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Comment Re: Incompetent contracting (Score 1) 190

I suspect that some of it is incompetence, and some of it is the fact that there isn't a single 'they' here. For small orgs, or super-regimented big ones, there is indeed a single Ministry Of Central Procurement through which all external commerce flows. When that isn't the case, purchasing is usually a patchwork of confused individuals with budgets tied to specific things buying stuff in scattered tiny lots.

Yep, and Software Vendors are experts at identifying who in that patchwork has purchasing authority and what their procurement limits are. They will craft their software sale to stay within certain limits in order to avoid the next level of procurement approval.

Comment Re:Incompetent contracting (Score 1) 190

In their defense, it is not just incompetence on the part of the customer. Software Vendors love to come up with intricate and convoluted licensing terms. They are experts at obfuscation. Of course, just using 'open source' as an answer isn't necessarily the right thing. It should be a combination of closely monitored procurement practices along with select open sourcing when it make sense.

IT Worker's Revenge Lands Her In Jail 347

aesoteric writes "A 30-year-old IT worker at a Florida-based health centre was this week sentenced to 19 months in a US federal prison for hacking, and then locking, her former employer's IT systems. Four days after being fired from the Suncoast Community Health Centers' for insubordination, Patricia Marie Fowler exacter her revenge by hacking the centre's systems, deleting files, changing passwords, removing access to infrastructure systems, and tampering with pay and accrued leave rates of staff."

Comment Re:Real Ratina Display (Score 1) 476

But it wasn't (iirc) claimed that the iPhone had a higher resolution than the eye can distinguish, only that the eye couldn't distinguish the individual pixels.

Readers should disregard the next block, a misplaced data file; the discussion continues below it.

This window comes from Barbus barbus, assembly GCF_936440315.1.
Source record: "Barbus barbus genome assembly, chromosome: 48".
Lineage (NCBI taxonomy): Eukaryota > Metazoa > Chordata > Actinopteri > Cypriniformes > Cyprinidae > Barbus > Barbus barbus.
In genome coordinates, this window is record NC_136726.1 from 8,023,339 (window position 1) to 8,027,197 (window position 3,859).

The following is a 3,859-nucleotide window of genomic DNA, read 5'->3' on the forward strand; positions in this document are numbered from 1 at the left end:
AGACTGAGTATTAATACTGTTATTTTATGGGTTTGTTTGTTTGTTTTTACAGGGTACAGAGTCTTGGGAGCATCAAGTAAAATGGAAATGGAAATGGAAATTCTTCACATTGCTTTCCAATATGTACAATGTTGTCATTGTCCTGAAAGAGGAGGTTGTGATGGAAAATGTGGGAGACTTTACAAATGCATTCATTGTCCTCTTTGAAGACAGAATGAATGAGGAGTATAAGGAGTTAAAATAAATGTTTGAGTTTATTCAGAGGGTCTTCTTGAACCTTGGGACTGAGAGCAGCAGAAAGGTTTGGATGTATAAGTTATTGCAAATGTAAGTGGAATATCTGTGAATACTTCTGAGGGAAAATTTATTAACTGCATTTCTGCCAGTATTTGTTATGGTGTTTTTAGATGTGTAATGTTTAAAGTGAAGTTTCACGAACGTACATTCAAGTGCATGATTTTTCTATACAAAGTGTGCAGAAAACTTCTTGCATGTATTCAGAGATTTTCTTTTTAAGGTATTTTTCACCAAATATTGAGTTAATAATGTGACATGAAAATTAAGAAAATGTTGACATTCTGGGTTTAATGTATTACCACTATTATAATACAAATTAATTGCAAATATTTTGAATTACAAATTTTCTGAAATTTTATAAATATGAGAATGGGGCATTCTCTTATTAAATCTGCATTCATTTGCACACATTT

Either way, it doesn't change the fact that the display is significantly higher resolution than the old one, and on-par with a printed page from most consumer printers.

Comment Re:1990's? (Score 1) 1213

This is the world of business. If I want computers running Windows 7 in 5 years, I need to start writing the business cases right now. Not when someone in management finally snaps.

Comment Re:Pfff... (Score 1) 1213

Because computers are 'scary' and 'magical' things, and work by smoke. That and the user interface isn't an inherently intuitive one in a lot of applications (particularly legacy business ones). I suspect that's one of the reasons why the iPad is getting such good feedback from 'not computer people', because you interface with it in a more intuitive way.

Comment Re:Pfff... (Score 2, Interesting) 1213

The ball isn't any more or less intuitive than why a picture of a floppy disk saves your document. It made sense once, but who uses floppies for saving documents nowadays? It's just become commonplace, much like "Exit" being under the "File" menu. Exiting the application has got absolutely nothing to do with the file.

That's why when you ran Office 2007 for the first time there was a huge bubble saying "This is the new Office Button. It has things like Save and Print in it."

"I've finally learned what `upward compatible' means. It means we get to keep all our old mistakes." -- Dennie van Tassel